Fatigueability in running is generally recognised through soreness in calves, knees and hips at certain points in time during the gait cycle. However as discussed previously what if the fatigue of other muscles and areas in your body lead to pain at sites higher up the biomechanical chain.

What we are uncovering is endurance strength or the ability of muscles to withstand fatigue and be proficient over periods of stress and to create efficient skilled runners.


A study in 2006 by Coventry et al induced that fatigue in muscles in the foot or calf altered the shock attenuation and redistributed load to more proximal body parts. To put simply when the foot and associated muscles were not working efficiently the forces were transmitted higher up to the knees and hips creating more allostatic stress over time creating PAIN at those sites. This is nothing new to us and is known simply as COMPENSATION. However for runners that are experiencing pain part way through a run, fatigue of tissues closer to the foot and ankle may provide a key to unlock this ongoing pattern.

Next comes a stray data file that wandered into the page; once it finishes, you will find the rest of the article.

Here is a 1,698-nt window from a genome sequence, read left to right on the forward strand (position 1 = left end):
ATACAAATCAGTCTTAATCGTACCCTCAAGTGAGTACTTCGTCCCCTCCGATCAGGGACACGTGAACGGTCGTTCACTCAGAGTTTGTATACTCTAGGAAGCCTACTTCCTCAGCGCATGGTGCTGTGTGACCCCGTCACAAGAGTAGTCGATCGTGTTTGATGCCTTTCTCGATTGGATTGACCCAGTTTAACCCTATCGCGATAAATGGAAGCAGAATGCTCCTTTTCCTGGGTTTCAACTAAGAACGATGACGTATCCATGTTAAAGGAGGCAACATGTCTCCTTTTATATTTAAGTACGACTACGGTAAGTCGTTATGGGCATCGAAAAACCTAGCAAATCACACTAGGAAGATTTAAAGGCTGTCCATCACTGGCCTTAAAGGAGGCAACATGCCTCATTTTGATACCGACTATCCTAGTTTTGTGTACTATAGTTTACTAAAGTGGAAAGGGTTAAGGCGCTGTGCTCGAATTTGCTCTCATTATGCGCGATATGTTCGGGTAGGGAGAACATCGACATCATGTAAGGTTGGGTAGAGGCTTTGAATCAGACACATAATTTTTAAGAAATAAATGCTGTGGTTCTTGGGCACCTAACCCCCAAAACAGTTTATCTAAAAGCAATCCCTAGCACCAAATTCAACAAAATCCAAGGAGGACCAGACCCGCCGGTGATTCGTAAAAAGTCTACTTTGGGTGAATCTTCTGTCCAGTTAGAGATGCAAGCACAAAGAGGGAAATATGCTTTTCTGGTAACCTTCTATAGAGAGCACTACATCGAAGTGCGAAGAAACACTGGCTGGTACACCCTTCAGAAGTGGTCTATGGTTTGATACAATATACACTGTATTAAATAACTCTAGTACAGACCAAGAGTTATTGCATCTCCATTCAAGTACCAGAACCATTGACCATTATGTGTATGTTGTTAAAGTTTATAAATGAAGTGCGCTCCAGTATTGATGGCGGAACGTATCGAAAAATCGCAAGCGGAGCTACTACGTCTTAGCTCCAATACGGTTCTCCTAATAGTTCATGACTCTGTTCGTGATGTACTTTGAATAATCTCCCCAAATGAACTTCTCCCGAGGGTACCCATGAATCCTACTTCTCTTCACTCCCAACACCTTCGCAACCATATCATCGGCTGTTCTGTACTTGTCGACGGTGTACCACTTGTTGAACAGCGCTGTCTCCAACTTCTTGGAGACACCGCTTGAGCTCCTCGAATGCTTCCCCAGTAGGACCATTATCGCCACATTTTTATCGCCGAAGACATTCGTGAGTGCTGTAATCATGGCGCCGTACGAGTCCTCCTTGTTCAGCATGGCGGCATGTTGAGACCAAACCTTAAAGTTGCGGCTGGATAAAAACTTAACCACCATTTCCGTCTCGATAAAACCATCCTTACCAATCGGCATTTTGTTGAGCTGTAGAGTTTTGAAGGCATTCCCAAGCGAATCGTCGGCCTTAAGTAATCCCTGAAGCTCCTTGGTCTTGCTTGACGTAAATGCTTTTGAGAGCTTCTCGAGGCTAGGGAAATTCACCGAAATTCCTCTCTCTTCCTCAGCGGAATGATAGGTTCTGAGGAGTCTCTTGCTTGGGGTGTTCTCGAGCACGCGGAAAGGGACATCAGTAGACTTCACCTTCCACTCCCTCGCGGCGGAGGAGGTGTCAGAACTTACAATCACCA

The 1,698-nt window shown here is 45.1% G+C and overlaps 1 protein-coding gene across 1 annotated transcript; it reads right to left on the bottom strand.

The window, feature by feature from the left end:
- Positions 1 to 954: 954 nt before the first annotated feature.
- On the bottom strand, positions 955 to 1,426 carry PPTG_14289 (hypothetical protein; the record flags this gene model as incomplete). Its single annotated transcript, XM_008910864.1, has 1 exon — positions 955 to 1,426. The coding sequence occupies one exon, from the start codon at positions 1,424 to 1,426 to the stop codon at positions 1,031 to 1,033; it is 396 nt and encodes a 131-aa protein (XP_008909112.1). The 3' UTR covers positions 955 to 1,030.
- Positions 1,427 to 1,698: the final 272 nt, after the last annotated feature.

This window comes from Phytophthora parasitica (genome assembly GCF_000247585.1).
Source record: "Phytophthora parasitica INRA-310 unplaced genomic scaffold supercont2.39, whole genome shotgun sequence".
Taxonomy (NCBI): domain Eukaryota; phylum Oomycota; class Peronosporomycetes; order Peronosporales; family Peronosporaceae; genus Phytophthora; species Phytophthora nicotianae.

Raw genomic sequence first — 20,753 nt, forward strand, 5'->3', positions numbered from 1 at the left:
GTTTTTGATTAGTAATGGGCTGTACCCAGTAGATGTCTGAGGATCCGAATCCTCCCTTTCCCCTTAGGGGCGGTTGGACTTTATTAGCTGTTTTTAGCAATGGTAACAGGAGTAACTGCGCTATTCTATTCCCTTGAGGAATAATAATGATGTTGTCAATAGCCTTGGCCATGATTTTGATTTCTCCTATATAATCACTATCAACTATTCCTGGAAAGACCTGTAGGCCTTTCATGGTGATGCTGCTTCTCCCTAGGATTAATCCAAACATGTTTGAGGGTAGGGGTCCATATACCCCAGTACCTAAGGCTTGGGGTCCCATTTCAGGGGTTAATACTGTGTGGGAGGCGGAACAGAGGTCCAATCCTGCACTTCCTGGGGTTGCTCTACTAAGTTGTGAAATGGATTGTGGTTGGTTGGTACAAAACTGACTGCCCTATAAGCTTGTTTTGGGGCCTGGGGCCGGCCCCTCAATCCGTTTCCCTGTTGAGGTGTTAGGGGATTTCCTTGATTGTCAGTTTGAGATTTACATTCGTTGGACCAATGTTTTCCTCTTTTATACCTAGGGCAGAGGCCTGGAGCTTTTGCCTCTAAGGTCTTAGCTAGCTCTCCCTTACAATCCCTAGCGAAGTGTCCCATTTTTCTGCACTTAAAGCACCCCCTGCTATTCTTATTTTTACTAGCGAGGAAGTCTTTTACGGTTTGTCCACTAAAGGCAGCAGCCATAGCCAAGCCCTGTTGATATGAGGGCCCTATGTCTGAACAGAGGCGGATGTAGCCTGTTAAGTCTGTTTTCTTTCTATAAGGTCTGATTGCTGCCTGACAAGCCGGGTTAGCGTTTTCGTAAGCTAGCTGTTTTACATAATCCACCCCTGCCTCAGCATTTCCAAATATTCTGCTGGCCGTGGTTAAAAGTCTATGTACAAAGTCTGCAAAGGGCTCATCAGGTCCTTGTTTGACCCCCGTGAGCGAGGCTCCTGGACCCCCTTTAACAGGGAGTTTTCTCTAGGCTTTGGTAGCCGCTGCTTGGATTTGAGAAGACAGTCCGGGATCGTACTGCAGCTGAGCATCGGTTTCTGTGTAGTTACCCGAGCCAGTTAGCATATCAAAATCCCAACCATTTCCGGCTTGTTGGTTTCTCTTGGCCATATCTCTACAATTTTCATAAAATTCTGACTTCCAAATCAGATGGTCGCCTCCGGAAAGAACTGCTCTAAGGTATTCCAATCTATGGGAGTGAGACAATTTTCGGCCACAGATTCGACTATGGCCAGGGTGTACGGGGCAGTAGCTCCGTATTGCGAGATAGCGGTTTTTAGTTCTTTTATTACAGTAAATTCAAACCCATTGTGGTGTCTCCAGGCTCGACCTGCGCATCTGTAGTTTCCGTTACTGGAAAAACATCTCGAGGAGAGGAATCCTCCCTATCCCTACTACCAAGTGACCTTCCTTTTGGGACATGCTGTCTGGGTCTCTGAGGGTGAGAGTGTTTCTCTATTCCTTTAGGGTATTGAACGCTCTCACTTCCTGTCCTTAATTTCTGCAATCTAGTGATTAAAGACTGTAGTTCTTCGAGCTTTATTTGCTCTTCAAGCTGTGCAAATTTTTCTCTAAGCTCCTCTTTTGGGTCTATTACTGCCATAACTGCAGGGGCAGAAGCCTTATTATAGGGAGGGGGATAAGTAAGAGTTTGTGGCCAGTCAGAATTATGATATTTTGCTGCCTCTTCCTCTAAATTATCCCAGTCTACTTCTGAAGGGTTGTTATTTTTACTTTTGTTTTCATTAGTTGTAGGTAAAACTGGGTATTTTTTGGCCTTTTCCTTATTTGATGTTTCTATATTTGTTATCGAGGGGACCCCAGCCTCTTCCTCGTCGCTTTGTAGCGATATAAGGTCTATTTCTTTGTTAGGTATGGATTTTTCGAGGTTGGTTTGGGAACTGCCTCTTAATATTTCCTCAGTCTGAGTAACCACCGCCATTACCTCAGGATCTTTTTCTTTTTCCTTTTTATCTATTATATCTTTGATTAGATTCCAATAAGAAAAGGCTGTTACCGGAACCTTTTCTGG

Poor endurance over time in small controlled muscles leads to larger recruitment of bigger global muscles which dramatically alter the movement patterns.

Think of it like this:

When we write we use small hand muscles which have a large cortical representation in the brain. Over time for instance sake  if these muscles fatigue, we lock out the elbow and use just purely our shoulder muscles to write our handwriting becomes far messier. This is due to the smaller cortical representation of these global muscles but also they are not primarily supposed to perform this delicate function of handwriting.

Same goes with running. If our plantarflexors (gastrocs, soleus, flexor hallucis complex etc) become fatigued quickly we transfer load higher up the kinetic chain causing pain and compensations elsewhere.

So just like we learnt how to write and develop that SKILL we must also learn how to properly RUN in order to avoid fatigueability and alterations higher up the biomechanical tree.